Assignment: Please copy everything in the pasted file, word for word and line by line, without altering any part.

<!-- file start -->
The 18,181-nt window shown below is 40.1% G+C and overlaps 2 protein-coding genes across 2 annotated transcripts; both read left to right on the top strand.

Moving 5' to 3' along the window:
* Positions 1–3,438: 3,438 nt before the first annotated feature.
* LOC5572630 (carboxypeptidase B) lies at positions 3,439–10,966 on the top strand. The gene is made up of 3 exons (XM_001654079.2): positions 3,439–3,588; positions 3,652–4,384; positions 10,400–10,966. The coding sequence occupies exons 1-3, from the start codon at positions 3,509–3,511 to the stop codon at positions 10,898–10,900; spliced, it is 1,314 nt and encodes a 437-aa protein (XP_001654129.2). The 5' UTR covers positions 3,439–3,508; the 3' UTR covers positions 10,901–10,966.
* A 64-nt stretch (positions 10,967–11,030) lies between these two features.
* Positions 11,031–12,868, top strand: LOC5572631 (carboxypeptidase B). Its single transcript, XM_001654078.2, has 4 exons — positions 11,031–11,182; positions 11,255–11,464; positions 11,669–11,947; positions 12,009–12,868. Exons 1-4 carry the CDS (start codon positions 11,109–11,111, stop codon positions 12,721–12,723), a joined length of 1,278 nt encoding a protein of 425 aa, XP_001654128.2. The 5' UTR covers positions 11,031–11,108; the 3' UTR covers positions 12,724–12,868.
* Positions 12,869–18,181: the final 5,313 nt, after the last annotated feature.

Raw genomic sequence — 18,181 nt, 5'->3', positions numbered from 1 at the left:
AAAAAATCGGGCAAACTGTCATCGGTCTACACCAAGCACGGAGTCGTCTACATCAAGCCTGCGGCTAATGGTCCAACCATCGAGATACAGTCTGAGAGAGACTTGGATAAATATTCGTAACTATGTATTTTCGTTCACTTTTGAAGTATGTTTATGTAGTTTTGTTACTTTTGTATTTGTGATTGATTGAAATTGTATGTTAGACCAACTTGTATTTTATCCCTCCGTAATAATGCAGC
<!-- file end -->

The 18,181-nt window shown below is 40.1% G+C and overlaps 2 protein-coding genes across 2 annotated transcripts; both read left to right on the top strand.

Moving 5' to 3' along the window:
* Positions 1–3,438: 3,438 nt before the first annotated feature.
* LOC5572630 (carboxypeptidase B) lies at positions 3,439–10,966 on the top strand. The gene is made up of 3 exons (XM_001654079.2): positions 3,439–3,588; positions 3,652–4,384; positions 10,400–10,966. The coding sequence occupies exons 1-3, from the start codon at positions 3,509–3,511 to the stop codon at positions 10,898–10,900; spliced, it is 1,314 nt and encodes a 437-aa protein (XP_001654129.2). The 5' UTR covers positions 3,439–3,508; the 3' UTR covers positions 10,901–10,966.
* A 64-nt stretch (positions 10,967–11,030) lies between these two features.
* Positions 11,031–12,868, top strand: LOC5572631 (carboxypeptidase B). Its single transcript, XM_001654078.2, has 4 exons — positions 11,031–11,182; positions 11,255–11,464; positions 11,669–11,947; positions 12,009–12,868. Exons 1-4 carry the CDS (start codon positions 11,109–11,111, stop codon positions 12,721–12,723), a joined length of 1,278 nt encoding a protein of 425 aa, XP_001654128.2. The 5' UTR covers positions 11,031–11,108; the 3' UTR covers positions 12,724–12,868.
* Positions 12,869–18,181: the final 5,313 nt, after the last annotated feature.

Raw genomic sequence — 18,181 nt, 5'->3', positions numbered from 1 at the left:
AAAAAATCGGGCAAACTGTCATCGGTCTACACCAAGCACGGAGTCGTCTACATCAAGCCTGCGGCTAATGGTCCAACCATCGAGATACAGTCTGAGAGAGACTTGGATAAATATTCGTAACTATGTATTTTCGTTCACTTTTGAAGTATGTTTATGTAGTTTTGTTACTTTTGTATTTGTGATTGATTGAAATTGTATGTTAGACCAACTTGTATTTTATCCCTCCGTAATAATGCAGC